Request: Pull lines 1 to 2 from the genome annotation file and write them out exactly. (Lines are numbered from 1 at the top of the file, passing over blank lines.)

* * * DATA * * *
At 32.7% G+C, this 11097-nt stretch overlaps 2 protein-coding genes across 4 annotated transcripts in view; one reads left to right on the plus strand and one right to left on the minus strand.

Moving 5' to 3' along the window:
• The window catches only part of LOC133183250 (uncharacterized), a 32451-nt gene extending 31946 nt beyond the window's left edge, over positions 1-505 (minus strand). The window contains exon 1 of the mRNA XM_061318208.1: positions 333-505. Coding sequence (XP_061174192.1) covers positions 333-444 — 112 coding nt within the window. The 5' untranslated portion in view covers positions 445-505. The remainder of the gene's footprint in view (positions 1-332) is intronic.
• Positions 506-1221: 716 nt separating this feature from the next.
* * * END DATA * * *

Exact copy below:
At 32.7% G+C, this 11097-nt stretch overlaps 2 protein-coding genes across 4 annotated transcripts in view; one reads left to right on the plus strand and one right to left on the minus strand.

Moving 5' to 3' along the window: